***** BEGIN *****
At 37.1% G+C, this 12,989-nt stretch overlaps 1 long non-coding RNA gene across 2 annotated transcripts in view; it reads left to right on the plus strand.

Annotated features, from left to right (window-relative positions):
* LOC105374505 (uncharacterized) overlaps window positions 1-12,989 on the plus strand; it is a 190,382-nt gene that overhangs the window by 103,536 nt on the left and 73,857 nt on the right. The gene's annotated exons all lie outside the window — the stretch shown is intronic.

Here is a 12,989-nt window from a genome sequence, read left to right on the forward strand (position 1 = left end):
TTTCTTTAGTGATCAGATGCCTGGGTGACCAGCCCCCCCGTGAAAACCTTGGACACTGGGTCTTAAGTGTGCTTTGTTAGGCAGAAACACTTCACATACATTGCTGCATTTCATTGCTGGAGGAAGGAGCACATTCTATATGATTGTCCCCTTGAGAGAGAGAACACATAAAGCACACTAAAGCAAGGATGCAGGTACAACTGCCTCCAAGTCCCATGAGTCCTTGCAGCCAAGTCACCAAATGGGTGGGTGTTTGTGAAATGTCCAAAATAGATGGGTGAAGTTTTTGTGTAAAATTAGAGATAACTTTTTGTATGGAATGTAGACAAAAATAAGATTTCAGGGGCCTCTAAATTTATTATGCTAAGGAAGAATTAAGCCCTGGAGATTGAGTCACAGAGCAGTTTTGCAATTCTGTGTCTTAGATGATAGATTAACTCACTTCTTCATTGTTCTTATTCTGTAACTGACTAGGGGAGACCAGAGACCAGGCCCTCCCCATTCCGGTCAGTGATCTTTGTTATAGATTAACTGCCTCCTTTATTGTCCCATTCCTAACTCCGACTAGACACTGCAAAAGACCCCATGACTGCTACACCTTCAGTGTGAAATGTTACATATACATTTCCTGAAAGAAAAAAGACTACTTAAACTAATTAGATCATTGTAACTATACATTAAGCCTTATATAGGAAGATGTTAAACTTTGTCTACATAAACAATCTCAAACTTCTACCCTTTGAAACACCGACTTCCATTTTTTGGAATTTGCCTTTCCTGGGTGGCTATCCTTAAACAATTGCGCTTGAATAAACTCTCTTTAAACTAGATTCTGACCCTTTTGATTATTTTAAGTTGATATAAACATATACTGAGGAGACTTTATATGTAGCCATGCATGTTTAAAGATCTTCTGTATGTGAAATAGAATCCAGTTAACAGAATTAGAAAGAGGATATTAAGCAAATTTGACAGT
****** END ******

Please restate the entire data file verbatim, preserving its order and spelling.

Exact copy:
At 37.1% G+C, this 12,989-nt stretch overlaps 1 long non-coding RNA gene across 2 annotated transcripts in view; it reads left to right on the plus strand.

Annotated features, from left to right (window-relative positions):
* LOC105374505 (uncharacterized) overlaps window positions 1-12,989 on the plus strand; it is a 190,382-nt gene that overhangs the window by 103,536 nt on the left and 73,857 nt on the right. The gene's annotated exons all lie outside the window — the stretch shown is intronic.

Here is a 12,989-nt window from a genome sequence, read left to right on the forward strand (position 1 = left end):
TTTCTTTAGTGATCAGATGCCTGGGTGACCAGCCCCCCCGTGAAAACCTTGGACACTGGGTCTTAAGTGTGCTTTGTTAGGCAGAAACACTTCACATACATTGCTGCATTTCATTGCTGGAGGAAGGAGCACATTCTATATGATTGTCCCCTTGAGAGAGAGAACACATAAAGCACACTAAAGCAAGGATGCAGGTACAACTGCCTCCAAGTCCCATGAGTCCTTGCAGCCAAGTCACCAAATGGGTGGGTGTTTGTGAAATGTCCAAAATAGATGGGTGAAGTTTTTGTGTAAAATTAGAGATAACTTTTTGTATGGAATGTAGACAAAAATAAGATTTCAGGGGCCTCTAAATTTATTATGCTAAGGAAGAATTAAGCCCTGGAGATTGAGTCACAGAGCAGTTTTGCAATTCTGTGTCTTAGATGATAGATTAACTCACTTCTTCATTGTTCTTATTCTGTAACTGACTAGGGGAGACCAGAGACCAGGCCCTCCCCATTCCGGTCAGTGATCTTTGTTATAGATTAACTGCCTCCTTTATTGTCCCATTCCTAACTCCGACTAGACACTGCAAAAGACCCCATGACTGCTACACCTTCAGTGTGAAATGTTACATATACATTTCCTGAAAGAAAAAAGACTACTTAAACTAATTAGATCATTGTAACTATACATTAAGCCTTATATAGGAAGATGTTAAACTTTGTCTACATAAACAATCTCAAACTTCTACCCTTTGAAACACCGACTTCCATTTTTTGGAATTTGCCTTTCCTGGGTGGCTATCCTTAAACAATTGCGCTTGAATAAACTCTCTTTAAACTAGATTCTGACCCTTTTGATTATTTTAAGTTGATATAAACATATACTGAGGAGACTTTATATGTAGCCATGCATGTTTAAAGATCTTCTGTATGTGAAATAGAATCCAGTTAACAGAATTAGAAAGAGGATATTAAGCAAATTTGACAGT